An example on the other side would be Michael Ammar's performance table plans. I haven't seen them, but if they're not patented -- and if no non-competition agreement is signed -- anyone purchasing the plans can legitimately manufacture and sell such tables.

There have been a lot of thoughts in this thread based on subjective definitions of "the ethics of borrowing". I'd like to be able to have a working objective standard. Here's my start:

1. Credit the originator of the effect.
2. Attempt to locate the originator of the effect.
3. Honour all constraints as to the use of the effect as agreed between yourself and the originator.

-Keith
Message: Posted by: Jonathan Townsend (Jun 17, 2006 11:49PM)
Keith,

My additional concern comes from the aspect of magic that is built upon secrets. As you pointed out one can buy magic without taking an oath to protect the secret from disclosure and also to only cite sources and NOT teach secrets which can be found in original sources.

One is free to ask for an agreement to keep the stuff to yourself and until it is put into public print... no gossip and no derivative works go into print. And of course one is expected to do the stuff for muggle audiences. No sense in teasing magicians. Accept those terms and you can have almost anything I know and if it's not mine to give I will point you to the inventor so you can ask directly.

I see this path as a win for all on that path as it helps make bonds of trust in the community and forms peerships over time. I see it as a win for the art as it helps speed up the process of developing new works. I see it as a win for the audiences as they get to see the best of what we can create. Others are free to take this path of sharing information... or not. It's really a matter of being trustworthy.

As you pointed out, when sold without such a promise, the secrets become mere commodities and quickly turn to gossip then trivia. That which could serve as gold in our economy of secrets is turned to worthless paper when secrets can be traded for mere objects.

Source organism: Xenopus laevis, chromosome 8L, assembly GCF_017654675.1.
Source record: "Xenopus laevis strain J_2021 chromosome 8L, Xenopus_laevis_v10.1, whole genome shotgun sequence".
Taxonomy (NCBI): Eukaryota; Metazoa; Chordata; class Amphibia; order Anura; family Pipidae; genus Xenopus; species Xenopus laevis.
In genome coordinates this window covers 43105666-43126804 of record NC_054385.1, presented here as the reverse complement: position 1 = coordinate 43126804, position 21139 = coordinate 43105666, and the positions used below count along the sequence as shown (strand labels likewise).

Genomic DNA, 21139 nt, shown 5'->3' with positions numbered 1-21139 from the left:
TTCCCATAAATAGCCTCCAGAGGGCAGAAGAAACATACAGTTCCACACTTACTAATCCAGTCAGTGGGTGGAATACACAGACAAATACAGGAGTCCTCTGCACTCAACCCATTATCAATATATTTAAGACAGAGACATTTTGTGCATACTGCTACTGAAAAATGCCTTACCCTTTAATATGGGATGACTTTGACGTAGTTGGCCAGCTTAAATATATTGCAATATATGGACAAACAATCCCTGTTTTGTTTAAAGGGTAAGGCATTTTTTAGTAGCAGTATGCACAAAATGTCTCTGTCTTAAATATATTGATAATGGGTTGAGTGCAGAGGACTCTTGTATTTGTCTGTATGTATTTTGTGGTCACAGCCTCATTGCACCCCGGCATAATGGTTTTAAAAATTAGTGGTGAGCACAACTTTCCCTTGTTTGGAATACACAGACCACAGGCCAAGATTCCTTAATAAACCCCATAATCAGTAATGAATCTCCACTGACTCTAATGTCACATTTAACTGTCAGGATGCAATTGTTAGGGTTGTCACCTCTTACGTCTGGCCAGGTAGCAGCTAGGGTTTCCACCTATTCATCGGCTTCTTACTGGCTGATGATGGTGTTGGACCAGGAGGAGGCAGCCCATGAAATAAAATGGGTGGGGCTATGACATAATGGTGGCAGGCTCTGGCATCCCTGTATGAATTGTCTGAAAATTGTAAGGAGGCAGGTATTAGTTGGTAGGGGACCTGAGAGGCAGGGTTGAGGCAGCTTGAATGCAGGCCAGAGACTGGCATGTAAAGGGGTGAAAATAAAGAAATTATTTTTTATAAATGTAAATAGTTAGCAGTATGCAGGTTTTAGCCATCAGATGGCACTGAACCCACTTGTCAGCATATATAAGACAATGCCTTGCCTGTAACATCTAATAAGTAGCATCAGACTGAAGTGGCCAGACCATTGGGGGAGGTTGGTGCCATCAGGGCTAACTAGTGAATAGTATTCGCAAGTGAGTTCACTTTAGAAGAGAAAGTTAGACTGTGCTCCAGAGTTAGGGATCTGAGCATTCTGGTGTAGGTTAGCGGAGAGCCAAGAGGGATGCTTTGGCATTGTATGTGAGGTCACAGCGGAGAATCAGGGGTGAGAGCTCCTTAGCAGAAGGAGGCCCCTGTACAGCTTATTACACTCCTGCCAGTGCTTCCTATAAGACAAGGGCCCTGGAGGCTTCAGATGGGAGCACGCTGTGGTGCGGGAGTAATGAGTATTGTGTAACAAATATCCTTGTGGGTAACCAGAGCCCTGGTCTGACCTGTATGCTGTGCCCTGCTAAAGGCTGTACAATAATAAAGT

Message: Posted by: The Bonnie Kids (Jun 19, 2006 09:59AM)
[quote]
On 2006-06-04 02:26, Utkarsh Sinha wrote:
Let say that I watch a demo of "coin through soda can" or any other effect. I think about it, and I devise a method of my own. Is it ethical to do it if I credit the creator?

I had a debate with a magician friend on this topic. He said that it was unethical.

I think it is ethical. Because while you are thinking about the method, you can come up with some new moves or effects. And these new moves can make magic better than it is today. It even improves your creativity, so you can create new effects!

What do you think?
[/quote]

Guys,
what are you talking about?
I see no problem in that. You see an effect you like and you perform it also, even maybe using the same technique. Does the audience care about which technique you are using?

Sorry for this question but really, what you mean by "giving credits"? Do you mean that before performing a trick you have to mention "thanks to this and thatnks to that?" I guess not, because if you mean this than every magic show should start with one hour of credits.
Maybe you mean that "if you publish your effect you should give credit", than I understand the question and agree with you.

I am magician because some other magicians explained me the art (also books of course), and there are some magiciand that are magiciand because I taught them the art. I do not expect them to give any credit to me. I am just happy there are other magicians.

// Andrea
Message: Posted by: abc (Jun 20, 2006 05:08AM)
Andrea,
People are going to explode after what you said and although I don't entirely agree with you I will back you up and say I rest my case.
If Arrogance in magicians disappear and humbleness returns none of this would ever be an issue.
Message: Posted by: Jonathan Townsend (Jun 20, 2006 01:04PM)
[quote]
On 2006-06-19 10:59, Bonnie Kids-A wrote:...I think it is ethical. Because while you are thinking about the method, you can come up with some new moves or effects. And these new moves can make magic better than it is today. It even improves your creativity, so you can create new effects!...[/quote]